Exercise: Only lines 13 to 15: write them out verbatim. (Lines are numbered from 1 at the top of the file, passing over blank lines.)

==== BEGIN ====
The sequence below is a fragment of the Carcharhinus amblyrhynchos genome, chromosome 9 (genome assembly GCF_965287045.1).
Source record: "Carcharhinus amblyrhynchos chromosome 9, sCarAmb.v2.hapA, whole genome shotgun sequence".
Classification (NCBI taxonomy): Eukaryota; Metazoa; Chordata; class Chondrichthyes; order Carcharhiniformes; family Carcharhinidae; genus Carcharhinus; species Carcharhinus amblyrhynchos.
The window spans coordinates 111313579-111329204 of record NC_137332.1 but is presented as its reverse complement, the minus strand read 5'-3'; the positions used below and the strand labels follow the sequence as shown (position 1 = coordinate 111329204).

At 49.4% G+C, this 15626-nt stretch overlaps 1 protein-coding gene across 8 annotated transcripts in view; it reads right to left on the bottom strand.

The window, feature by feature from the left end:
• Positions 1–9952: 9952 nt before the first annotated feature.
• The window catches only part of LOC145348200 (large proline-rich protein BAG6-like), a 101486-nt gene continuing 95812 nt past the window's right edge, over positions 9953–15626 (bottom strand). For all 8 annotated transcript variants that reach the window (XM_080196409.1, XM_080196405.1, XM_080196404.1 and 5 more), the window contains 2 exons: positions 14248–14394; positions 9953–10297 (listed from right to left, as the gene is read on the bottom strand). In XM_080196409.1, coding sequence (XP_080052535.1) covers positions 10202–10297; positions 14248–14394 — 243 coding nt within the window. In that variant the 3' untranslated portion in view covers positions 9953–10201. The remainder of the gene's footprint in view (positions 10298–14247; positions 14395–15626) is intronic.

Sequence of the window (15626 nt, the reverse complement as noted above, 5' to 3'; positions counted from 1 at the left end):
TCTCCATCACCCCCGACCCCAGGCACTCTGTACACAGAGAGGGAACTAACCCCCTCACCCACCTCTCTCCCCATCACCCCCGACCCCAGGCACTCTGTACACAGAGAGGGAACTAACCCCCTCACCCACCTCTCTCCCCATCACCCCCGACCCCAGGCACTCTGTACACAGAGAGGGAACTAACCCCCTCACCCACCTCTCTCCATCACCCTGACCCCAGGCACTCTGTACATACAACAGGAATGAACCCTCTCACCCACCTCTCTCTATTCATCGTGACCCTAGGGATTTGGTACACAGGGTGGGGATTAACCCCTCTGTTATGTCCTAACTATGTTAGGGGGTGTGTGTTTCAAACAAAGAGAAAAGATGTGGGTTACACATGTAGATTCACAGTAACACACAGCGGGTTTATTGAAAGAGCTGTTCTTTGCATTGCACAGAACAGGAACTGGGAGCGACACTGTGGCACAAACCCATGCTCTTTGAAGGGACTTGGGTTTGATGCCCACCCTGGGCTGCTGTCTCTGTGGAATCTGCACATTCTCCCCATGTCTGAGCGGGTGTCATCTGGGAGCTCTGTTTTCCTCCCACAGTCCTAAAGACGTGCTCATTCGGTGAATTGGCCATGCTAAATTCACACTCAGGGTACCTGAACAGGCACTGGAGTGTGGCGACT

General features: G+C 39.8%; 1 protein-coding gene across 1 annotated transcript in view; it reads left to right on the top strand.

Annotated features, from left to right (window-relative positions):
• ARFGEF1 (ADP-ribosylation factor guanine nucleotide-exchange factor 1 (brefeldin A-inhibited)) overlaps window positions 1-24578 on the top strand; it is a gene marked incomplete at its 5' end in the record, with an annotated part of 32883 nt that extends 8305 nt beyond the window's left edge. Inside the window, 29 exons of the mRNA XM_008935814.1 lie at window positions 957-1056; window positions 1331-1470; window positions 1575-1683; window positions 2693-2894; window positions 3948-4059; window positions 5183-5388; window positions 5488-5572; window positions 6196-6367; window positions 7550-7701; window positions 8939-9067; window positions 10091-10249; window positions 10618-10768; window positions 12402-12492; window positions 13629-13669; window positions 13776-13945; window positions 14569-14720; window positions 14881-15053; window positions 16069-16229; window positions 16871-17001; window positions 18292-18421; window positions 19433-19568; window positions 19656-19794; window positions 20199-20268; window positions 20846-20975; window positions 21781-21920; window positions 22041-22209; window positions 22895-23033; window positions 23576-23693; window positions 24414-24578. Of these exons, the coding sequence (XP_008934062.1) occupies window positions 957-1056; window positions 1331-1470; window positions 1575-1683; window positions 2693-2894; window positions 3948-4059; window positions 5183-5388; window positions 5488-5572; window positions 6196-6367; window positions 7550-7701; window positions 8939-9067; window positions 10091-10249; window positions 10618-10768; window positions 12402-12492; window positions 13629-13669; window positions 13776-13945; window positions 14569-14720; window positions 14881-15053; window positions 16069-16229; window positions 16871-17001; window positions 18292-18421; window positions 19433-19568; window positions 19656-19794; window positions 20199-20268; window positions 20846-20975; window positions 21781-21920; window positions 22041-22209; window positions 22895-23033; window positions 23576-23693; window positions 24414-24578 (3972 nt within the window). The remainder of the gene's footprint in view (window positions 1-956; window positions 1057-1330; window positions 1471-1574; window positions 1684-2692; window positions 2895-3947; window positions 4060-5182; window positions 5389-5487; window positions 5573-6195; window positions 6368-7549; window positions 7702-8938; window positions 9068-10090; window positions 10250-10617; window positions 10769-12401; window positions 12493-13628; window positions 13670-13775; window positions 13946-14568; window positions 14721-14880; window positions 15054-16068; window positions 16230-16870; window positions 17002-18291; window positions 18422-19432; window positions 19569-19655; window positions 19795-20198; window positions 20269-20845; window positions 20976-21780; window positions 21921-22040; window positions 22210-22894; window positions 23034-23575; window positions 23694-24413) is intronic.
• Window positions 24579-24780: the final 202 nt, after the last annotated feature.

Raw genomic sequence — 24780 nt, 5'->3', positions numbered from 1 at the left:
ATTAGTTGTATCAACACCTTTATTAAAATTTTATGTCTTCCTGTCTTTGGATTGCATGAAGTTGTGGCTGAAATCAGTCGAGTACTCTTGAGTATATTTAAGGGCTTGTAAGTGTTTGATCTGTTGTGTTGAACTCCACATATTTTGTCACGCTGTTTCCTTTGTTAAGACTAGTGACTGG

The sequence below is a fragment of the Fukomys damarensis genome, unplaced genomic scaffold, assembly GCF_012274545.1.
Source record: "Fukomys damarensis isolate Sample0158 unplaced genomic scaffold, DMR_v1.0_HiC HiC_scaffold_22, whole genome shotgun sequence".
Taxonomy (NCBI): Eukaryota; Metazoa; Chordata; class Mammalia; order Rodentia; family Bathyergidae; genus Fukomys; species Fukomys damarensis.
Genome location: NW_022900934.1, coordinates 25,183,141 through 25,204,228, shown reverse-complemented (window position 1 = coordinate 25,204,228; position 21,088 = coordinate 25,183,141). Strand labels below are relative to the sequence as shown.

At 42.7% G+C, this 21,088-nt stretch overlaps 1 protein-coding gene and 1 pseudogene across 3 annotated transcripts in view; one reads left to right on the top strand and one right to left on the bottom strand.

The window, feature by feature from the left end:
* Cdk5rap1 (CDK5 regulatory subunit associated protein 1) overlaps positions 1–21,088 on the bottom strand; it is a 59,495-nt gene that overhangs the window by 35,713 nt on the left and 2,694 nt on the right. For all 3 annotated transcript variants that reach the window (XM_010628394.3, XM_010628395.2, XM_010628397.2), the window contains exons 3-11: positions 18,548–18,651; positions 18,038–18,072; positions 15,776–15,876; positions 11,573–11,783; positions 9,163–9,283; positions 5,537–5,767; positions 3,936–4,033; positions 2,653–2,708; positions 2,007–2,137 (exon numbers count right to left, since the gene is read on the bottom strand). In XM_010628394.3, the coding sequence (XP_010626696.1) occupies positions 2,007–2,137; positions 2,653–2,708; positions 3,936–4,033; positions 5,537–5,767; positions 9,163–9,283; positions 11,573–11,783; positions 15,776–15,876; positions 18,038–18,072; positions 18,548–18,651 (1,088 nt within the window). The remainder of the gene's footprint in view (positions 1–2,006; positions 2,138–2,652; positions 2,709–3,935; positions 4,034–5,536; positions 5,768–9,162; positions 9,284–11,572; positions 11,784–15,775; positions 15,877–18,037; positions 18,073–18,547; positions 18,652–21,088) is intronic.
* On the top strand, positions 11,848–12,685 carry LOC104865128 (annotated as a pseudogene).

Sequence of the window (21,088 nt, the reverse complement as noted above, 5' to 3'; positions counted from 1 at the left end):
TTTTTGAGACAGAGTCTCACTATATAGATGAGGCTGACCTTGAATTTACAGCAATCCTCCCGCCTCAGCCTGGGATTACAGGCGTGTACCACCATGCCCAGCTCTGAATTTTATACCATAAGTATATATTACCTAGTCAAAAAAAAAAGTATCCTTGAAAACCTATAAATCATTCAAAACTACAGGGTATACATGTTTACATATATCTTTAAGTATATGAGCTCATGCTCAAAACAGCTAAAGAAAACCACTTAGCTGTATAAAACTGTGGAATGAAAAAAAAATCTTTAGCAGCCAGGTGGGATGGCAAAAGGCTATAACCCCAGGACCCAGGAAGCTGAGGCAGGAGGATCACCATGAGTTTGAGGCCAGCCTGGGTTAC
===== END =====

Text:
• ARFGEF1 (ADP-ribosylation factor guanine nucleotide-exchange factor 1 (brefeldin A-inhibited)) overlaps window positions 1-24578 on the top strand; it is a gene marked incomplete at its 5' end in the record, with an annotated part of 32883 nt that extends 8305 nt beyond the window's left edge. Inside the window, 29 exons of the mRNA XM_008935814.1 lie at window positions 957-1056; window positions 1331-1470; window positions 1575-1683; window positions 2693-2894; window positions 3948-4059; window positions 5183-5388; window positions 5488-5572; window positions 6196-6367; window positions 7550-7701; window positions 8939-9067; window positions 10091-10249; window positions 10618-10768; window positions 12402-12492; window positions 13629-13669; window positions 13776-13945; window positions 14569-14720; window positions 14881-15053; window positions 16069-16229; window positions 16871-17001; window positions 18292-18421; window positions 19433-19568; window positions 19656-19794; window positions 20199-20268; window positions 20846-20975; window positions 21781-21920; window positions 22041-22209; window positions 22895-23033; window positions 23576-23693; window positions 24414-24578. Of these exons, the coding sequence (XP_008934062.1) occupies window positions 957-1056; window positions 1331-1470; window positions 1575-1683; window positions 2693-2894; window positions 3948-4059; window positions 5183-5388; window positions 5488-5572; window positions 6196-6367; window positions 7550-7701; window positions 8939-9067; window positions 10091-10249; window positions 10618-10768; window positions 12402-12492; window positions 13629-13669; window positions 13776-13945; window positions 14569-14720; window positions 14881-15053; window positions 16069-16229; window positions 16871-17001; window positions 18292-18421; window positions 19433-19568; window positions 19656-19794; window positions 20199-20268; window positions 20846-20975; window positions 21781-21920; window positions 22041-22209; window positions 22895-23033; window positions 23576-23693; window positions 24414-24578 (3972 nt within the window). The remainder of the gene's footprint in view (window positions 1-956; window positions 1057-1330; window positions 1471-1574; window positions 1684-2692; window positions 2895-3947; window positions 4060-5182; window positions 5389-5487; window positions 5573-6195; window positions 6368-7549; window positions 7702-8938; window positions 9068-10090; window positions 10250-10617; window positions 10769-12401; window positions 12493-13628; window positions 13670-13775; window positions 13946-14568; window positions 14721-14880; window positions 15054-16068; window positions 16230-16870; window positions 17002-18291; window positions 18422-19432; window positions 19569-19655; window positions 19795-20198; window positions 20269-20845; window positions 20976-21780; window positions 21921-22040; window positions 22210-22894; window positions 23034-23575; window positions 23694-24413) is intronic.
• Window positions 24579-24780: the final 202 nt, after the last annotated feature.

Raw genomic sequence — 24780 nt, 5'->3', positions numbered from 1 at the left: